The Zen Master Hakuin was praised by his neighbors as one living a pure life.
A beautiful Japanese girl whose parents owned a food store, lived near him. Suddenly without any warning, her parents discovered she was with child.
This made her parents angry. She would not confess who the man was, but after much harassment at last named Hakuin.
In great anger the parents went to the master, "Is that so?" was all he would say.
After the child was born it was brought to Hakuin. By this time he had lost his reputation, which did not trouble him, but he took very good care of the child. He obtained milk from his neighbors and everything else the little one needed.
A year later the girl-mother could stand it no longer. She told her parents the truth-- that the real father of the child was a young man who worked in the fishmarket.
The mother and the father of the girl at once went to Hakuin to ask his forgiveness, to apologize at length, and to get the child back again.
Hakuin was willing. In yielding the child, all he said was: "Is that so?"
-- from Zen Flesh, Zen Bones
It’s the koan-like nature of even the simplest (especially the simplest) zen stories to keep haunting you until you crack them, or perhaps more accurately, until they crack you. I was a teenager when I first came across this story, quoted in a college textbook of my sister’s called Religions of the World (a book that so fascinated me that I’ve kept it to this day, but that’s another story). Of course, what struck me most back then is that this bizarrely unflappable "Zen Master" would simply take a baby into his care based on accusations he knew to be false. One can only imagine he was completely unprepared for the parenthood (something any teenage boy can sympathize with); and the fact that he met the challenge without even seeming to blink an eye was truly awesome to me. It definitely fanned the flames of my interest in Zen. These guys, it seemed, could face anything, at a moment’s notice.
Now, at least fifteen years later, having practiced Zen for 12 years and having been a dad for one (a stay-at-home Dad for 6 months), what strikes me as most awesome isn’t that Hakuin took the child into his care, but that he was willing to give it up when the seemingly fickle grandparents came round to collect it. To me, that is utterly amazing. No way could I do it: not with my own baby boy, not with any child with whom I’d spent the first year of life. You become so invested, so attached-- indeed, so in love-- with a baby that it’s hard to be away from them for more than a couple of days.
But there’s Hakuin, a year later, doing what must be the right thing, again merely on the word of some not-so-likeable people. What’s the lesson here? I’m not completely sure. I’m still learning it. I think it has to do with the profound choices we’re faced with, often spur of the moment, and how it’s incumbent upon us to stay as even-keeled as we can.
By all commonly accepted standards, Hakuin has every right to react with moral outrage, both at the initial accusation, and again when the family came round later to take the baby like so much forgotten baggage. So why doesn’t he? Well, the easy answer is: he’s a Zen Master. Such individuals don’t truck much with moral outrage. But I think the question is worth a little more digging than that.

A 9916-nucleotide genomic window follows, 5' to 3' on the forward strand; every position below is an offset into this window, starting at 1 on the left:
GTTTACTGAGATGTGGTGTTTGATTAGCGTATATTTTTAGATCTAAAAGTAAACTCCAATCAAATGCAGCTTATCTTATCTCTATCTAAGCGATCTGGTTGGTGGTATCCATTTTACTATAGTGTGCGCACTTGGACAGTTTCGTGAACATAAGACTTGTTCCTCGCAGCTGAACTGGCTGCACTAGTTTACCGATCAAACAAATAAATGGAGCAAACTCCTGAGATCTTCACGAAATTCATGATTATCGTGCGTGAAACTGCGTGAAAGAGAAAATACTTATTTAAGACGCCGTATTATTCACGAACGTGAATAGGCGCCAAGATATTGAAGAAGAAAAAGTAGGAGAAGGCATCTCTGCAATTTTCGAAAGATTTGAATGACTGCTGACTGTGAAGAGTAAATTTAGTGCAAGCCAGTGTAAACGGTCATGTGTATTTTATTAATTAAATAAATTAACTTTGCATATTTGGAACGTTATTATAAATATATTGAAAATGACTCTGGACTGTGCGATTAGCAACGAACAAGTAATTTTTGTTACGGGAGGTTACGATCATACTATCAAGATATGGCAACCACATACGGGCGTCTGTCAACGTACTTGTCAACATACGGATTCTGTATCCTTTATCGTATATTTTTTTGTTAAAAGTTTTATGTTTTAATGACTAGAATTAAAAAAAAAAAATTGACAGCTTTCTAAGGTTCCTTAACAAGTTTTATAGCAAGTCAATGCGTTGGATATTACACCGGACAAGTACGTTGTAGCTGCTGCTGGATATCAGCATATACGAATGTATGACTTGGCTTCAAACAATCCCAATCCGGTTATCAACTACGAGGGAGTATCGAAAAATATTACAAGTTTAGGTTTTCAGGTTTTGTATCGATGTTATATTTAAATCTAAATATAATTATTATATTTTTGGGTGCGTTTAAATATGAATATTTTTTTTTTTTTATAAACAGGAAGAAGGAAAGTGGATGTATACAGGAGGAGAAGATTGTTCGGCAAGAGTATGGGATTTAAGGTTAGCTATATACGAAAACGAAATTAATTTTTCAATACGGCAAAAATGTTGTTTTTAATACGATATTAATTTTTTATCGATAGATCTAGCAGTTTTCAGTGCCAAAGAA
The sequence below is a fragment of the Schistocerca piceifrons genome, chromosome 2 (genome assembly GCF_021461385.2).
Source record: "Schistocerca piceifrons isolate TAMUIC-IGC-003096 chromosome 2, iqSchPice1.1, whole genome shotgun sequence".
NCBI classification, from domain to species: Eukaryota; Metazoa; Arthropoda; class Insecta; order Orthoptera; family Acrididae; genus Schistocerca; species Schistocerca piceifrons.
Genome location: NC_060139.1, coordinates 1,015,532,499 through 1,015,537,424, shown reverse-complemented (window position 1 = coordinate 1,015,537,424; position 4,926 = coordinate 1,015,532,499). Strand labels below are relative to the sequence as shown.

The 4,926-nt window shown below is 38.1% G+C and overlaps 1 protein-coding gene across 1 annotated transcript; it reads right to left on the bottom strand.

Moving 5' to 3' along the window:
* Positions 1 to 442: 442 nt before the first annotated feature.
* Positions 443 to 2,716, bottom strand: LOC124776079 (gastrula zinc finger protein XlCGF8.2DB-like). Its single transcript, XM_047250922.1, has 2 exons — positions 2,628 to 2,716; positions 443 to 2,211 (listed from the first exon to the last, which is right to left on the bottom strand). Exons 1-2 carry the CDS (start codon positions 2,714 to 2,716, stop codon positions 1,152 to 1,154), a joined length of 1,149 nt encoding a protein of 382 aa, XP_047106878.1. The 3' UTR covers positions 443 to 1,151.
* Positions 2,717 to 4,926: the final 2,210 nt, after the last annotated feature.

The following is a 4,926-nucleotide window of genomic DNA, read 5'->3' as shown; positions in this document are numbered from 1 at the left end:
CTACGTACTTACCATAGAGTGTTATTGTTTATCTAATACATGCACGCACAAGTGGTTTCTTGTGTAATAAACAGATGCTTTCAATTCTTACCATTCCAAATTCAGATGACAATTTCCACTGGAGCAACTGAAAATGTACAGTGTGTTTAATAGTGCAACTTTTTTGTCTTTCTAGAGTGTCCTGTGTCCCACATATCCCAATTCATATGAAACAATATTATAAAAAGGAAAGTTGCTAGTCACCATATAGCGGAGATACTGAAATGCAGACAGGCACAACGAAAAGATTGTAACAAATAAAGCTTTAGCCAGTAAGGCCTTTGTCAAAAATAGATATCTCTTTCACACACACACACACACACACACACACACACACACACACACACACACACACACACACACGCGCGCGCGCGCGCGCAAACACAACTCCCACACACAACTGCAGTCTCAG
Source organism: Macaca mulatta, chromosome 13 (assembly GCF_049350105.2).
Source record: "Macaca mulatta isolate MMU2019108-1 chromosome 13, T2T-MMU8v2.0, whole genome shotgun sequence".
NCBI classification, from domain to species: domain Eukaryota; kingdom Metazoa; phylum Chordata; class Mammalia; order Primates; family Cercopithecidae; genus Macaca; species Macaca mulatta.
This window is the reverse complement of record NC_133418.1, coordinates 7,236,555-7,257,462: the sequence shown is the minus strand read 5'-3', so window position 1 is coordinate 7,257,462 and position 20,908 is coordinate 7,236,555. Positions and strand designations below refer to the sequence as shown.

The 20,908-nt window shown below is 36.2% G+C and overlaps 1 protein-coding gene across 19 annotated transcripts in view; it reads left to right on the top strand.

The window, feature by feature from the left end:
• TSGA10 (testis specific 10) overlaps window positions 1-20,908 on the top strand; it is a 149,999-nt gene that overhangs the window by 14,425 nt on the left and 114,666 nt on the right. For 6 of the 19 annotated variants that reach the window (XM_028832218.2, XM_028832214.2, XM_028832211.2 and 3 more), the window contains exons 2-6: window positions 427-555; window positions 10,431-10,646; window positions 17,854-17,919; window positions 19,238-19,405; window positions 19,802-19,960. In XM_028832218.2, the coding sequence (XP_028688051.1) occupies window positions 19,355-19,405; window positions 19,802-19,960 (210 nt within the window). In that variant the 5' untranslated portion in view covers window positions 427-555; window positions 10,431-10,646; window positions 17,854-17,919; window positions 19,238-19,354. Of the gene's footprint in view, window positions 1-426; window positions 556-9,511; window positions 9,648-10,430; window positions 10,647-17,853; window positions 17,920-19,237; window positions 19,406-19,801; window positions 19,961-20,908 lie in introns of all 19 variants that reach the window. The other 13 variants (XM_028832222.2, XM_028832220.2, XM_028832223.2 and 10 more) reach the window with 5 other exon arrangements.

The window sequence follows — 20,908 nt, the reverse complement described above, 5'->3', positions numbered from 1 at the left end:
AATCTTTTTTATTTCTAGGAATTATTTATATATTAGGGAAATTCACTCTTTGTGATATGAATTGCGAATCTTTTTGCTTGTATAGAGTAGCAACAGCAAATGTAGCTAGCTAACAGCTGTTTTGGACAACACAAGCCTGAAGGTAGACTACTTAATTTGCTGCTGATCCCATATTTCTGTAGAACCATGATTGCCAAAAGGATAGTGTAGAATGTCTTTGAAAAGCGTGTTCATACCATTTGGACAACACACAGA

In the West, not really knowing any better, we tend to equate "Zen Master" with "wizard" or "ascended being", or perhaps more pejoratively, "empty shell", and further in the more fundamentalist vein, "amoral idol worshipper". But what if all "Zen Master" really meant, when you've stripped away the ritualistic trimmings specific to Zen practice, was "complete human being"? Then I’d say Hakuin’s actions make a perfect sort of sense. He saw the truth in front of him--a child that needed care-- and he cared for the child. Then later, when he saw a family who recognized their error and wanted to become whole again, he gave the kid up. I don’t imagine that just because Hakuin was a Zen Master, he felt no pain at parting with the child. I imagine that his practice allowed him the equanimity to face the pain with courage and without adding more suffering to the world through outrage.
The world is suffering right now, arguably more so than usual. Many of us on the Left are perhaps rightfully outraged at the ignorance, self-righteousness and high-handed hypocritical moralism that has brought us to this pass. Maybe we should ask ourselves, though, how far our outrage will get us in solving the problem. I seek counseling from a man who is the abbot of a Zen Temple, and may some day achieve the official rank of "Roshi" or "Master" in the Rinzai Dharma lineage. (Hakuin is an extremely important reformist link in this patriarchy.) When I expressed to him my anger and frustration over the current political situation, he told me the best thing I could do for the political future is bring my son up well. Talk about long-term solutions to short-term problems! How can you argue with that?
So those are some of my thoughts on Hakuin and his baby. I feel like there’s more to say, but... I have to go take care of my boy. He’s turning one in a week. And you can call me a hypocrite, but I thank the lord I ain’t no Zen Master, and ain’t nobody taking him away from me.